Discussions of reopening the Phoenix School beginPublished 7:25pm Wednesday, November 7, 2012
Selma City School Board members discussed and debated the idea of moving forward on the system’s alternative school program being relocated to the Phoenix School during Tuesday’s work session.
Currently the program is housed in the walls of Selma High School, but used to be located in a separate facility at the Phoenix School before it was closed, due to financial shortcomings three years ago. At the meeting, board member Brenda Randolph-Obomanu raised the question as to what the board plans to do next with the Phoenix School.
“You requested some information, and now that you have received your information, I want to know can we proceed,” Obomanu asked school board president Henry Hicks. “Half of the school year is almost over and we still do not have our alternative program like it should be.”
Obomanu’s main concern is the time it is taking to put the school together while Hicks stated he wants to take time to, “get it right this time.”
“We are not going to rush into this and when we get this program put together it is going to be something that we can be proud of. We are going to know that our children are not going to be just stuck in a holding pin,” Hicks said. “Our goal should be to not have to have an alternative school, but if we have got to have one, then we need to make sure that these kids are getting what they need.”
In response Obomanu explained that a “holding pin” situation is exactly what is in place now. The children who are currently in the alternative program, more than 20 children now, are in a classroom within Selma High School and are looked after by an administrator, according to Obomanu.
So far in the alternative school progress the board members have attended a walk-through in the Phoenix School to survey the state of the property and superintendent Gerald Shirley has been given a layout of the expenses for re-opening the Phoenix School facility as well as a proposed plan on how to pay for personnel that would be on a part-time basis.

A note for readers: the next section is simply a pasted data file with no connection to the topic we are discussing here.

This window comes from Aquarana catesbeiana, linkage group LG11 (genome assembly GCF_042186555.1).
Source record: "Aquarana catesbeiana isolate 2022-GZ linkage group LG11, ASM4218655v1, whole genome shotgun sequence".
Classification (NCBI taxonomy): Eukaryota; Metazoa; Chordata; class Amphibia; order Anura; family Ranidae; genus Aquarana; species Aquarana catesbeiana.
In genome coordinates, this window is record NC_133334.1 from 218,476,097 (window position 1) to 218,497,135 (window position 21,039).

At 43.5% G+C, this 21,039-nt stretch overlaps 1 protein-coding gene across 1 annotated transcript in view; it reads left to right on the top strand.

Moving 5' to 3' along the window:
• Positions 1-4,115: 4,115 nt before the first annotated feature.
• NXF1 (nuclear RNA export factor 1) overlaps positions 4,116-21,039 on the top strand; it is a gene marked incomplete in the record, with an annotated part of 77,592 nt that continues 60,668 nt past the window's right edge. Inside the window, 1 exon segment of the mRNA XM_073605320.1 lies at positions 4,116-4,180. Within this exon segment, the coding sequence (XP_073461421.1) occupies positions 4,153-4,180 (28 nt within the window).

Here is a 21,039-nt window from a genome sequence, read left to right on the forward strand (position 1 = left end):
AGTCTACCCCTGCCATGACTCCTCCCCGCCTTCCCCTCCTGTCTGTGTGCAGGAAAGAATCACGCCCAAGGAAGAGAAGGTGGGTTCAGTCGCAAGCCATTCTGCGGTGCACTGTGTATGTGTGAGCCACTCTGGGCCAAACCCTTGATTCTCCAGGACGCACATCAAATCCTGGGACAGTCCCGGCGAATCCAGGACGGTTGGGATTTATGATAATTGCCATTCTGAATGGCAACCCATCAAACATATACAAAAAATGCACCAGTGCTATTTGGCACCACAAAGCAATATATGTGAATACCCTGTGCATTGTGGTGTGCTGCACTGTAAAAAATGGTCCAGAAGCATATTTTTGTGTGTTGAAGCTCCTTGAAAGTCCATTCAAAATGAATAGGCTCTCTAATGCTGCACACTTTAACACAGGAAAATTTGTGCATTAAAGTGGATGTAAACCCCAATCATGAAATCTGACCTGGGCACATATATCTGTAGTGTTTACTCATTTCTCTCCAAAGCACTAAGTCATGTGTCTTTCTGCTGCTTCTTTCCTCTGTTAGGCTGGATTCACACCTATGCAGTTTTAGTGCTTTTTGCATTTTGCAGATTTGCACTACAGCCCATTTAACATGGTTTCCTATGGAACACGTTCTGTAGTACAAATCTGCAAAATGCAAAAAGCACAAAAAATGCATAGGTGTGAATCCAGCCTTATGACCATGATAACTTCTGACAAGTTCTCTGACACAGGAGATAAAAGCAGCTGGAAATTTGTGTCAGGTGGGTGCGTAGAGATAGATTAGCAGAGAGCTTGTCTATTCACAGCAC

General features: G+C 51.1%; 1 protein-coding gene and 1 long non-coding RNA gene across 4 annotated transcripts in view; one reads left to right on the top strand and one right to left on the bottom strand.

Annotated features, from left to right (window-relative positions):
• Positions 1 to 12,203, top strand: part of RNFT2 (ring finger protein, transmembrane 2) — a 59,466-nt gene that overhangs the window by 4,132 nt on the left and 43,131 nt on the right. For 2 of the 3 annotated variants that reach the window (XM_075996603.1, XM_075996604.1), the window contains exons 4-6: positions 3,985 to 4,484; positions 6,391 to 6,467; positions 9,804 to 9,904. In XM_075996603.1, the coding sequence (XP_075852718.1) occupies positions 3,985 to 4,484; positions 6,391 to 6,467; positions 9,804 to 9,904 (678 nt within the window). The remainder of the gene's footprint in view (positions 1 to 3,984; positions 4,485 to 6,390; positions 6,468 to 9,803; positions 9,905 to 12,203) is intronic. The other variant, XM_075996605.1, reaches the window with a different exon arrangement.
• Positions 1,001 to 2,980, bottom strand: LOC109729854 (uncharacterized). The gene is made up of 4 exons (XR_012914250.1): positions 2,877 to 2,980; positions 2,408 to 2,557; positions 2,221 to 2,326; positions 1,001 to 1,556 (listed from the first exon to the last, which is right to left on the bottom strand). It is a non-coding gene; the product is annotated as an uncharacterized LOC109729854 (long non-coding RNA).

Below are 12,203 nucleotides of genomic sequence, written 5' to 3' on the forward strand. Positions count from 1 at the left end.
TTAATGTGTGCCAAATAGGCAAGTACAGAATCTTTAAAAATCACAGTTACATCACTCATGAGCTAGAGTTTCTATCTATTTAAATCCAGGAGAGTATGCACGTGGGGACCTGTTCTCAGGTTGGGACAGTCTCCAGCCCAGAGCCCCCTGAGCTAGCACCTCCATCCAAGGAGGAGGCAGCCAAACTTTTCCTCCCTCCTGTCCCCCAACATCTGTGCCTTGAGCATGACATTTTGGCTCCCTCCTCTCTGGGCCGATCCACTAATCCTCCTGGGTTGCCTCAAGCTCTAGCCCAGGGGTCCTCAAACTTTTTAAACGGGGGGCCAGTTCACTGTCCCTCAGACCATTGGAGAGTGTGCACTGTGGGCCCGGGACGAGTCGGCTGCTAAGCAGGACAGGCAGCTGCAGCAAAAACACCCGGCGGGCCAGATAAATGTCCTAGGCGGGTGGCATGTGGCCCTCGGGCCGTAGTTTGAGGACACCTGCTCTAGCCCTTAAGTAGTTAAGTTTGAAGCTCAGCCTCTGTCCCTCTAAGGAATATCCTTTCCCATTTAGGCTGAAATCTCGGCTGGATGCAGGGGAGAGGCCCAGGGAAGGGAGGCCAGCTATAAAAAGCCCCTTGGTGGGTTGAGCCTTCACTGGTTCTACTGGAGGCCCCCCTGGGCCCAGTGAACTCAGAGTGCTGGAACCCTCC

District Judge Bob Armstrong, who oversees many of the juvenile programs in the city, was involved with the discussion of the new alternative school.
“[What] I’m proposing is that we do something and we don’t even call it an alternative school. It would be a school that would really be excellent and they would have all types of services such as substance abuse counseling, modification program on school and on-site and credit recovery to help kids catch up,” Armstrong said about combining the forces and resources of the school system with the juvenile court for the alternative school.
Armstrong said he is an advocate of using the Phoenix School facility, but said he is only an advocate of the school if it offers more to students than just, “a dumping ground for problem kids and then basically just maintaining them in their present situation. But I am strongly in favor of us working any way we could to help these kids,” he said.